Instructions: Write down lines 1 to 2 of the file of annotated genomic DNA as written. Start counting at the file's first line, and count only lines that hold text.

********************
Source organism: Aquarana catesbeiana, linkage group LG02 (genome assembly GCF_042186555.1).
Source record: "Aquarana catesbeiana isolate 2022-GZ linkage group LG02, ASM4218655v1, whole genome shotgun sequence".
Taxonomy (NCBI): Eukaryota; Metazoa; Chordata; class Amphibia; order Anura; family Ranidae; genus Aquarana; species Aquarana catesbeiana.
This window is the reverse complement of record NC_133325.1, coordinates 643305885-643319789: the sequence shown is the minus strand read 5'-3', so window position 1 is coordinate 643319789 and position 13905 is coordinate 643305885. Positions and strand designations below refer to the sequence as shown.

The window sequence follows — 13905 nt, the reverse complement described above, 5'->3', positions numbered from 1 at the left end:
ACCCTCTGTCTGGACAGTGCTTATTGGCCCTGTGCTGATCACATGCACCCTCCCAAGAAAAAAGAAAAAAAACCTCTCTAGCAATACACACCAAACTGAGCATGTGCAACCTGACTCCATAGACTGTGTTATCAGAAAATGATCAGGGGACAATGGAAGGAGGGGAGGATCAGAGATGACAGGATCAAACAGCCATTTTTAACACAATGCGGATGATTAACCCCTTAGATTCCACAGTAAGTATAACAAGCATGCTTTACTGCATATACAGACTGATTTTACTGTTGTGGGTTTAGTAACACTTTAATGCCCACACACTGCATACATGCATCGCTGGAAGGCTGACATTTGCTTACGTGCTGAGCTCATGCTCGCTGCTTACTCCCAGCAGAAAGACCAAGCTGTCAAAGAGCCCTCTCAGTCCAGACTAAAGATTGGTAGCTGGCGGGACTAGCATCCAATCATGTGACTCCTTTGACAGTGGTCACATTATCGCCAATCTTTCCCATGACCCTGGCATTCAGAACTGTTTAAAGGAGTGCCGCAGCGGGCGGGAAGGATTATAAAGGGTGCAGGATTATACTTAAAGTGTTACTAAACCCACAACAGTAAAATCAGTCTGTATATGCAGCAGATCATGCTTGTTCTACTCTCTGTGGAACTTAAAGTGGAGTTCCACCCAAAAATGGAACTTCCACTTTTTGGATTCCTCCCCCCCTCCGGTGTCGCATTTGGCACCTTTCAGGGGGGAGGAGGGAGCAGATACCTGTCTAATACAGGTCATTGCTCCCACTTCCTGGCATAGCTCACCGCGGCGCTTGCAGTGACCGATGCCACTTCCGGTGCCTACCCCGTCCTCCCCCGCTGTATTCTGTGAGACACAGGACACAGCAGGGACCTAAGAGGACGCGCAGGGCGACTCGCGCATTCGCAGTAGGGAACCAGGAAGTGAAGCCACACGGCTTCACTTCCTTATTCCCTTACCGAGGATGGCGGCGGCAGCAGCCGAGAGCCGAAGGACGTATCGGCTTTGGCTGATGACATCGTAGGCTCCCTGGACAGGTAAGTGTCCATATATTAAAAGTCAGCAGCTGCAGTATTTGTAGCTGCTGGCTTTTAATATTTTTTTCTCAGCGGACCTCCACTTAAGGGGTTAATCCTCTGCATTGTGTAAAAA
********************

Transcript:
Source organism: Aquarana catesbeiana, linkage group LG02 (genome assembly GCF_042186555.1).
Source record: "Aquarana catesbeiana isolate 2022-GZ linkage group LG02, ASM4218655v1, whole genome shotgun sequence".